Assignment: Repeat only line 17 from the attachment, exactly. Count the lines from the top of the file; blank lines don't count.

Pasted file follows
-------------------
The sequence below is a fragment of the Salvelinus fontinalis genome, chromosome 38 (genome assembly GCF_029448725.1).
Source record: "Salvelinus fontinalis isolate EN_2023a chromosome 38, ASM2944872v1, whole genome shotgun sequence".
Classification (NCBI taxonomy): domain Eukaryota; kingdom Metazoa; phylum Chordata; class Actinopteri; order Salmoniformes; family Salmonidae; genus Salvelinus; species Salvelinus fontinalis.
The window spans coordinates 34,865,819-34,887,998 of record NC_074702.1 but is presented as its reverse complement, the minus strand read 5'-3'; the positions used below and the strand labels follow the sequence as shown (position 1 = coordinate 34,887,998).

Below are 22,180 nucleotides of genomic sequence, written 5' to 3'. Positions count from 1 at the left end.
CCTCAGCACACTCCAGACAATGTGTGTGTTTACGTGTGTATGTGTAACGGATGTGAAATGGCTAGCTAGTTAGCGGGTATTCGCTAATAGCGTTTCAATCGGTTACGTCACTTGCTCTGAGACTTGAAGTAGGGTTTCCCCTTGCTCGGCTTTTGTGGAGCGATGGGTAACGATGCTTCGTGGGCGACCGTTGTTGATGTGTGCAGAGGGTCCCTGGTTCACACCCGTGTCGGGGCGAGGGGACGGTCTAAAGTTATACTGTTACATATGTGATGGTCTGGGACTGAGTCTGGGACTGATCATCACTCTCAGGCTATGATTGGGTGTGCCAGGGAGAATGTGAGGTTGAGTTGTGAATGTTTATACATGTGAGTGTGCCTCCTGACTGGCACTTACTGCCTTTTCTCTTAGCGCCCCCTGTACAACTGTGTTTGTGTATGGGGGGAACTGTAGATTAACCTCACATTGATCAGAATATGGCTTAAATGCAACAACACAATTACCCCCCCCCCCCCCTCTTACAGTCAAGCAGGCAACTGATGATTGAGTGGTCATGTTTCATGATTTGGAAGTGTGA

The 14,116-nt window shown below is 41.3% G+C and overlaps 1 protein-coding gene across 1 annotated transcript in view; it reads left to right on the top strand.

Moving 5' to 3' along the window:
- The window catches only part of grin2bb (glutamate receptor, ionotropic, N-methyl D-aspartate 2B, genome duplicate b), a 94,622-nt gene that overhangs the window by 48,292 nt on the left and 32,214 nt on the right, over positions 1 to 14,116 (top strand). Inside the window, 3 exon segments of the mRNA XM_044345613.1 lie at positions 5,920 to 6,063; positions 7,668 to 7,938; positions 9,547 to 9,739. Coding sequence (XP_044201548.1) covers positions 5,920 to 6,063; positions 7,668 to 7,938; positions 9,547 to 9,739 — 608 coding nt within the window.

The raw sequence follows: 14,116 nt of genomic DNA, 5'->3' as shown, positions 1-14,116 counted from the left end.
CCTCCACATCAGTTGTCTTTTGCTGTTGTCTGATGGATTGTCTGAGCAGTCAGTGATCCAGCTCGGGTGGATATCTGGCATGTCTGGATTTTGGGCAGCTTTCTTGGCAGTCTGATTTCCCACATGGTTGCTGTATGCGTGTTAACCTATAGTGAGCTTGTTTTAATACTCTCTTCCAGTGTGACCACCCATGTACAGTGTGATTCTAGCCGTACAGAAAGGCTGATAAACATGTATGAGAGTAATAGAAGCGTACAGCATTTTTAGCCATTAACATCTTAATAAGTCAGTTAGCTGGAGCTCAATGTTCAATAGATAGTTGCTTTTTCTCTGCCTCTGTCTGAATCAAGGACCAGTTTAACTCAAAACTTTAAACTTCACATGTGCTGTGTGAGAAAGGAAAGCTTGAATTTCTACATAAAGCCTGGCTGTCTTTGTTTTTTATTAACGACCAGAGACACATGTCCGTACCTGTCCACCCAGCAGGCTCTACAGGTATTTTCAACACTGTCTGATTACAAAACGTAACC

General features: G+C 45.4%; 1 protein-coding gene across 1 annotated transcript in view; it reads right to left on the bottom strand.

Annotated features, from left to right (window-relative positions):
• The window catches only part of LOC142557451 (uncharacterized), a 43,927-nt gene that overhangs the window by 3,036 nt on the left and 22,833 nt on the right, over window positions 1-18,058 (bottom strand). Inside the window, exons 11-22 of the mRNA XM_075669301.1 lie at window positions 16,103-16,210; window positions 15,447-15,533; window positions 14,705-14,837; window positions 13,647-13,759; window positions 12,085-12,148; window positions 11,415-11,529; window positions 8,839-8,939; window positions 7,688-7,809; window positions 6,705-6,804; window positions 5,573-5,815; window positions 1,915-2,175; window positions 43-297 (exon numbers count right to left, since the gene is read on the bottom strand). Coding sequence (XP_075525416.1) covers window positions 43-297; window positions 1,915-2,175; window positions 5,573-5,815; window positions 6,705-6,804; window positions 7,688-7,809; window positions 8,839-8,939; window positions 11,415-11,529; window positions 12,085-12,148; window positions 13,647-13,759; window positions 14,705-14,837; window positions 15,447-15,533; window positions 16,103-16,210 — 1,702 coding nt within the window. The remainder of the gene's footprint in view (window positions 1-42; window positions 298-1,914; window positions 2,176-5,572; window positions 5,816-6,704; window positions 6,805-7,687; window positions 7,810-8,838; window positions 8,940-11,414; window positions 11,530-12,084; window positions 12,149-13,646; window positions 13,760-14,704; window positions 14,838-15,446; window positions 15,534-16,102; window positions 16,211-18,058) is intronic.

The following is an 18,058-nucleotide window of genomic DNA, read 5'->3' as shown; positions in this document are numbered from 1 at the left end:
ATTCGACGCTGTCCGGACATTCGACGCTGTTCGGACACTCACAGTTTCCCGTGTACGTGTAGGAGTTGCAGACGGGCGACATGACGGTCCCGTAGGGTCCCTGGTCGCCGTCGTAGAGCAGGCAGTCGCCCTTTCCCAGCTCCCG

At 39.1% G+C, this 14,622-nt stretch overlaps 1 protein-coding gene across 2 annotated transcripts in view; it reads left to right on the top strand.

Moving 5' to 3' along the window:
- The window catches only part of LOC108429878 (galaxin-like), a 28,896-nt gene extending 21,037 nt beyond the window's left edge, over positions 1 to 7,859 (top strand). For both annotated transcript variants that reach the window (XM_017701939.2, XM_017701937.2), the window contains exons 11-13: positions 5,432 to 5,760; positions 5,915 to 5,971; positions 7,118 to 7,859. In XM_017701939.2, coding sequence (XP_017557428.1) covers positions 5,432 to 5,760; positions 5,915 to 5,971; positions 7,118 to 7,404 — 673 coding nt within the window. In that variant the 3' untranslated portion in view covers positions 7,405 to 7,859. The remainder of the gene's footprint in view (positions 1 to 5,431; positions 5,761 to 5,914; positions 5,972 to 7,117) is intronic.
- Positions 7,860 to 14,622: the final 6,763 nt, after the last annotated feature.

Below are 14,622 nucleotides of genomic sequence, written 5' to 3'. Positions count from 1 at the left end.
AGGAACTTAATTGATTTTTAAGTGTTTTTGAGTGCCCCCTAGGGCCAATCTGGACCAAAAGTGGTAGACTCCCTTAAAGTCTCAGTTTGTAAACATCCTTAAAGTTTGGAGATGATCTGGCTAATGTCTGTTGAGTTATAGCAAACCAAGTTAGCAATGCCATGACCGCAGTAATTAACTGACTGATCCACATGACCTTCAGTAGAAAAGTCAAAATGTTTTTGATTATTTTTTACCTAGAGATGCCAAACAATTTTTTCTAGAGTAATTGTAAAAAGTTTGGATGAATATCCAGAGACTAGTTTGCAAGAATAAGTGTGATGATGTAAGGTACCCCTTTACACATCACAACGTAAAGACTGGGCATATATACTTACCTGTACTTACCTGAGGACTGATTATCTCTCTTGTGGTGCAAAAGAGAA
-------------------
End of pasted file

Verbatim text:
At 39.1% G+C, this 14,622-nt stretch overlaps 1 protein-coding gene across 2 annotated transcripts in view; it reads left to right on the top strand.